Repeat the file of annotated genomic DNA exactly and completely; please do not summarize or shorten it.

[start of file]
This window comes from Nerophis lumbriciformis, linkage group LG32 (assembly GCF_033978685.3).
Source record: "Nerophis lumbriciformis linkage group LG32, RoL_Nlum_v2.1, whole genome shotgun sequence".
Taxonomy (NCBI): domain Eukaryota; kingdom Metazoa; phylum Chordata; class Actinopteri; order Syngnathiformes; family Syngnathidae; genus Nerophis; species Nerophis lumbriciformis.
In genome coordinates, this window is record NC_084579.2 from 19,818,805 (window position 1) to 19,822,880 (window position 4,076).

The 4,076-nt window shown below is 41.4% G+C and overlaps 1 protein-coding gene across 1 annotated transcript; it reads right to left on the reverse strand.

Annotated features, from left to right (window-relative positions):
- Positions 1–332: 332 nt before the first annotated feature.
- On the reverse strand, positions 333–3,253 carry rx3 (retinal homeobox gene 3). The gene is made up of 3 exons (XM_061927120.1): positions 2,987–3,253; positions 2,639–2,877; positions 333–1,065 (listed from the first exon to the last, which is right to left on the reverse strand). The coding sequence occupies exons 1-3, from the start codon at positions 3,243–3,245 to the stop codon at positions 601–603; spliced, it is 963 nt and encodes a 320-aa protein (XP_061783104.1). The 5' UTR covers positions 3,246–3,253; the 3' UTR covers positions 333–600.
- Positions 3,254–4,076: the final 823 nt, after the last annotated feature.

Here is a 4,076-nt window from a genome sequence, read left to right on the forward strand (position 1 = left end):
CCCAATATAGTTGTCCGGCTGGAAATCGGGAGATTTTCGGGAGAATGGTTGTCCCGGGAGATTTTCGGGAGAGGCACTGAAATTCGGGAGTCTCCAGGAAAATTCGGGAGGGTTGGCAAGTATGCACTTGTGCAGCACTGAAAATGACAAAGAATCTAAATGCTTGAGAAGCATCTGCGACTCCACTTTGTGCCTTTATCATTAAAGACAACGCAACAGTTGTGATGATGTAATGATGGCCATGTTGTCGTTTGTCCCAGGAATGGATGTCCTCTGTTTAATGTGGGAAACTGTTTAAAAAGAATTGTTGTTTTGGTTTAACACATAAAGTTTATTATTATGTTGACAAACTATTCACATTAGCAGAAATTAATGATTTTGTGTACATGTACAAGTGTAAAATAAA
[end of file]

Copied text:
This window comes from Nerophis lumbriciformis, linkage group LG32 (assembly GCF_033978685.3).
Source record: "Nerophis lumbriciformis linkage group LG32, RoL_Nlum_v2.1, whole genome shotgun sequence".
Taxonomy (NCBI): domain Eukaryota; kingdom Metazoa; phylum Chordata; class Actinopteri; order Syngnathiformes; family Syngnathidae; genus Nerophis; species Nerophis lumbriciformis.
In genome coordinates, this window is record NC_084579.2 from 19,818,805 (window position 1) to 19,822,880 (window position 4,076).

The 4,076-nt window shown below is 41.4% G+C and overlaps 1 protein-coding gene across 1 annotated transcript; it reads right to left on the reverse strand.

Annotated features, from left to right (window-relative positions):
- Positions 1–332: 332 nt before the first annotated feature.
- On the reverse strand, positions 333–3,253 carry rx3 (retinal homeobox gene 3). The gene is made up of 3 exons (XM_061927120.1): positions 2,987–3,253; positions 2,639–2,877; positions 333–1,065 (listed from the first exon to the last, which is right to left on the reverse strand). The coding sequence occupies exons 1-3, from the start codon at positions 3,243–3,245 to the stop codon at positions 601–603; spliced, it is 963 nt and encodes a 320-aa protein (XP_061783104.1). The 5' UTR covers positions 3,246–3,253; the 3' UTR covers positions 333–600.
- Positions 3,254–4,076: the final 823 nt, after the last annotated feature.

Here is a 4,076-nt window from a genome sequence, read left to right on the forward strand (position 1 = left end):
CCCAATATAGTTGTCCGGCTGGAAATCGGGAGATTTTCGGGAGAATGGTTGTCCCGGGAGATTTTCGGGAGAGGCACTGAAATTCGGGAGTCTCCAGGAAAATTCGGGAGGGTTGGCAAGTATGCACTTGTGCAGCACTGAAAATGACAAAGAATCTAAATGCTTGAGAAGCATCTGCGACTCCACTTTGTGCCTTTATCATTAAAGACAACGCAACAGTTGTGATGATGTAATGATGGCCATGTTGTCGTTTGTCCCAGGAATGGATGTCCTCTGTTTAATGTGGGAAACTGTTTAAAAAGAATTGTTGTTTTGGTTTAACACATAAAGTTTATTATTATGTTGACAAACTATTCACATTAGCAGAAATTAATGATTTTGTGTACATGTACAAGTGTAAAATAAA